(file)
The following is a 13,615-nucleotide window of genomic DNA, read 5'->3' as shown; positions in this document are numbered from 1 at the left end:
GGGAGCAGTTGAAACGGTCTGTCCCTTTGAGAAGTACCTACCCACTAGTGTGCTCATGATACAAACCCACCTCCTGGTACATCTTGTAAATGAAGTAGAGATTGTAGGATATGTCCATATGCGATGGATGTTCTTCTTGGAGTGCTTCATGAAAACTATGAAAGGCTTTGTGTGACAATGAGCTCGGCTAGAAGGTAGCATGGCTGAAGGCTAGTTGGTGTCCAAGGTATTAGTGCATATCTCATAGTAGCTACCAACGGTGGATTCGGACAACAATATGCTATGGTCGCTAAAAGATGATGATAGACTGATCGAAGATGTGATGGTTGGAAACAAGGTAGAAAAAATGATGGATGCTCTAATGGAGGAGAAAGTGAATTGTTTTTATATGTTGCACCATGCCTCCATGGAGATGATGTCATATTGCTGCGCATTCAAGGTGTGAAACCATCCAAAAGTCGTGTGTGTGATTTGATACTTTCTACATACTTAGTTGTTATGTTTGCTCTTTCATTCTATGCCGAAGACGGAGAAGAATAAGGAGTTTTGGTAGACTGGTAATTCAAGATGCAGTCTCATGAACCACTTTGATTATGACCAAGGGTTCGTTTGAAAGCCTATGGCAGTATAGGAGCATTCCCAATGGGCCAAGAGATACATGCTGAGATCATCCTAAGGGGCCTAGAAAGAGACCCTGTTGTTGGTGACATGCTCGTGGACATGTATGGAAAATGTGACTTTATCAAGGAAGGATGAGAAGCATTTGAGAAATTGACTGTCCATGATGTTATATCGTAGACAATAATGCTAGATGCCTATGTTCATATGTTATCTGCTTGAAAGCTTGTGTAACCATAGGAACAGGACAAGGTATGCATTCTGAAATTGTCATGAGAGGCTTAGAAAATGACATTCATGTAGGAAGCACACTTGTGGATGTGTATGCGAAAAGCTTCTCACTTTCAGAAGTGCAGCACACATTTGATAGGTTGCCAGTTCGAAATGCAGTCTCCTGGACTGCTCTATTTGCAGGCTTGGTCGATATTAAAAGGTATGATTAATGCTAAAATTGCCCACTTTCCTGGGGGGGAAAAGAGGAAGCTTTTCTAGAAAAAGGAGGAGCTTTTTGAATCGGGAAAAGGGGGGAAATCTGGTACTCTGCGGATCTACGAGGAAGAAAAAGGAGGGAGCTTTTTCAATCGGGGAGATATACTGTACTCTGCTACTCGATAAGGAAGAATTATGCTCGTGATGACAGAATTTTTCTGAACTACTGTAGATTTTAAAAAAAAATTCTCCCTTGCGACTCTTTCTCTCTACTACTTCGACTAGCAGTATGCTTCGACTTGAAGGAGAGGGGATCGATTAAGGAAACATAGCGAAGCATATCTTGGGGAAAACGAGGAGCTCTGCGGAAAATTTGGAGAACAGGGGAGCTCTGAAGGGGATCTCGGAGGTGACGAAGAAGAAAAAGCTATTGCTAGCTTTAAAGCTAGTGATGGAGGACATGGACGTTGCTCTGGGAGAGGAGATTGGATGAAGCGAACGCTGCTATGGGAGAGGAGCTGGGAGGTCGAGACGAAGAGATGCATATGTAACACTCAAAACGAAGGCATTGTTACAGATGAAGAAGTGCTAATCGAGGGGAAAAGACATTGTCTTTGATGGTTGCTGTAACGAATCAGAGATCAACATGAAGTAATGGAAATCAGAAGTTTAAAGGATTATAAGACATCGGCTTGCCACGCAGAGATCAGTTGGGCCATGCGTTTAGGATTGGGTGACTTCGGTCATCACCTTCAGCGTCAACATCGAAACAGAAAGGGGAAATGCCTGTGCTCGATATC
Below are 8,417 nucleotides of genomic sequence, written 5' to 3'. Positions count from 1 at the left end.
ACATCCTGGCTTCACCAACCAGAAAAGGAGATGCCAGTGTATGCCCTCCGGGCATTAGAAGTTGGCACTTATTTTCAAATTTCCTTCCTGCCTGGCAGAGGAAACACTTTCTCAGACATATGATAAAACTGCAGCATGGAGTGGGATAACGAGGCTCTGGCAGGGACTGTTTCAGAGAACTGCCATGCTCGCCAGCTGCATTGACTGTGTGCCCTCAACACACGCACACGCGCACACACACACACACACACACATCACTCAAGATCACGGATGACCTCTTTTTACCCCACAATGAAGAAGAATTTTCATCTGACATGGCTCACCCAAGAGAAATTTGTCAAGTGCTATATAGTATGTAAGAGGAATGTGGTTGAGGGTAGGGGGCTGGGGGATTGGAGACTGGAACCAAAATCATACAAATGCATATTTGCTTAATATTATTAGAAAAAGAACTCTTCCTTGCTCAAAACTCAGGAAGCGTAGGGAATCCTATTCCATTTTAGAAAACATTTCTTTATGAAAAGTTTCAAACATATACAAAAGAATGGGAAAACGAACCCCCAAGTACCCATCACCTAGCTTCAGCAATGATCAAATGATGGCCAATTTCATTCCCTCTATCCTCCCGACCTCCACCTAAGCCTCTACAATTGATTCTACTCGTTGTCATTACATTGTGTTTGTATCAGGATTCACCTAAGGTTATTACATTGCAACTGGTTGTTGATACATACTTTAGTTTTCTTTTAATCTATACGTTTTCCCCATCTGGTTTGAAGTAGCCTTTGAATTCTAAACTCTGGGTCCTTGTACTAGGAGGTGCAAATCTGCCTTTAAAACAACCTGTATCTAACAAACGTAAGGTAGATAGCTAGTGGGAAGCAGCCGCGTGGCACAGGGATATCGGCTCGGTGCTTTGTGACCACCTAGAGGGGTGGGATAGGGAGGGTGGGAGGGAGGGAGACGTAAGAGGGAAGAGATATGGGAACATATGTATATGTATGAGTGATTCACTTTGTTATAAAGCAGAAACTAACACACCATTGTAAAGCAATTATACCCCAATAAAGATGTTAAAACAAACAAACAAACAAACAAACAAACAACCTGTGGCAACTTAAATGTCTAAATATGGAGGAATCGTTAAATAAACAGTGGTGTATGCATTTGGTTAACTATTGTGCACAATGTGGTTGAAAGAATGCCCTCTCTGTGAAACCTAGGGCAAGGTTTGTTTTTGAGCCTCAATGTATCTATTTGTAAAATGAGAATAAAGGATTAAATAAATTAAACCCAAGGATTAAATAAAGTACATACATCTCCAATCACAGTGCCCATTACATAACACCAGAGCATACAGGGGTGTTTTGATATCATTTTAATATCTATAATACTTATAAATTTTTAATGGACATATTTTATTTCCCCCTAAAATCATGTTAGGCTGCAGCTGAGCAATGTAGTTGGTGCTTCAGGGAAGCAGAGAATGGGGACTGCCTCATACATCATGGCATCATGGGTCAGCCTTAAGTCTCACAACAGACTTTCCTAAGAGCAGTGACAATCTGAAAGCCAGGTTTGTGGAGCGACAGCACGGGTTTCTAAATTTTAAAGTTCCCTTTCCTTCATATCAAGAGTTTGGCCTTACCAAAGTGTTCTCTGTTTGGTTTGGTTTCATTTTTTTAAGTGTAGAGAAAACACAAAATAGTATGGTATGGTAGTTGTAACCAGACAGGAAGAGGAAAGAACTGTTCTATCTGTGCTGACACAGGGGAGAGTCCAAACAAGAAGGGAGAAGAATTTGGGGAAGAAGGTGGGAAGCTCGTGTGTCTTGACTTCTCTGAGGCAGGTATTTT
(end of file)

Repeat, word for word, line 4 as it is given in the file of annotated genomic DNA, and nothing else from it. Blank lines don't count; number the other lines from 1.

ACATCCTGGCTTCACCAACCAGAAAAGGAGATGCCAGTGTATGCCCTCCGGGCATTAGAAGTTGGCACTTATTTTCAAATTTCCTTCCTGCCTGGCAGAGGAAACACTTTCTCAGACATATGATAAAACTGCAGCATGGAGTGGGATAACGAGGCTCTGGCAGGGACTGTTTCAGAGAACTGCCATGCTCGCCAGCTGCATTGACTGTGTGCCCTCAACACACGCACACGCGCACACACACACACACACACACATCACTCAAGATCACGGATGACCTCTTTTTACCCCACAATGAAGAAGAATTTTCATCTGACATGGCTCACCCAAGAGAAATTTGTCAAGTGCTATATAGTATGTAAGAGGAATGTGGTTGAGGGTAGGGGGCTGGGGGATTGGAGACTGGAACCAAAATCATACAAATGCATATTTGCTTAATATTATTAGAAAAAGAACTCTTCCTTGCTCAAAACTCAGGAAGCGTAGGGAATCCTATTCCATTTTAGAAAACATTTCTTTATGAAAAGTTTCAAACATATACAAAAGAATGGGAAAACGAACCCCCAAGTACCCATCACCTAGCTTCAGCAATGATCAAATGATGGCCAATTTCATTCCCTCTATCCTCCCGACCTCCACCTAAGCCTCTACAATTGATTCTACTCGTTGTCATTACATTGTGTTTGTATCAGGATTCACCTAAGGTTATTACATTGCAACTGGTTGTTGATACATACTTTAGTTTTCTTTTAATCTATACGTTTTCCCCATCTGGTTTGAAGTAGCCTTTGAATTCTAAACTCTGGGTCCTTGTACTAGGAGGTGCAAATCTGCCTTTAAAACAACCTGTATCTAACAAACGTAAGGTAGATAGCTAGTGGGAAGCAGCCGCGTGGCACAGGGATATCGGCTCGGTGCTTTGTGACCACCTAGAGGGGTGGGATAGGGAGGGTGGGAGGGAGGGAGACGTAAGAGGGAAGAGATATGGGAACATATGTATATGTATGAGTGATTCACTTTGTTATAAAGCAGAAACTAACACACCATTGTAAAGCAATTATACCCCAATAAAGATGTTAAAACAAACAAACAAACAAACAAACAAACAACCTGTGGCAACTTAAATGTCTAAATATGGAGGAATCGTTAAATAAACAGTGGTGTATGCATTTGGTTAACTATTGTGCACAATGTGGTTGAAAGAATGCCCTCTCTGTGAAACCTAGGGCAAGGTTTGTTTTTGAGCCTCAATGTATCTATTTGTAAAATGAGAATAAAGGATTAAATAAATTAAACCCAAGGATTAAATAAAGTACATACATCTCCAATCACAGTGCCCATTACATAACACCAGAGCATACAGGGGTGTTTTGATATCATTTTAATATCTATAATACTTATAAATTTTTAATGGACATATTTTATTTCCCCCTAAAATCATGTTAGGCTGCAGCTGAGCAATGTAGTTGGTGCTTCAGGGAAGCAGAGAATGGGGACTGCCTCATACATCATGGCATCATGGGTCAGCCTTAAGTCTCACAACAGACTTTCCTAAGAGCAGTGACAATCTGAAAGCCAGGTTTGTGGAGCGACAGCACGGGTTTCTAAATTTTAAAGTTCCCTTTCCTTCATATCAAGAGTTTGGCCTTACCAAAGTGTTCTCTGTTTGGTTTGGTTTCATTTTTTTAAGTGTAGAGAAAACACAAAATAGTATGGTATGGTAGTTGTAACCAGACAGGAAGAGGAAAGAACTGTTCTATCTGTGCTGACACAGGGGAGAGTCCAAACAAGAAGGGAGAAGAATTTGGGGAAGAAGGTGGGAAGCTCGTGTGTCTTGACTTCTCTGAGGCAGGTATTTT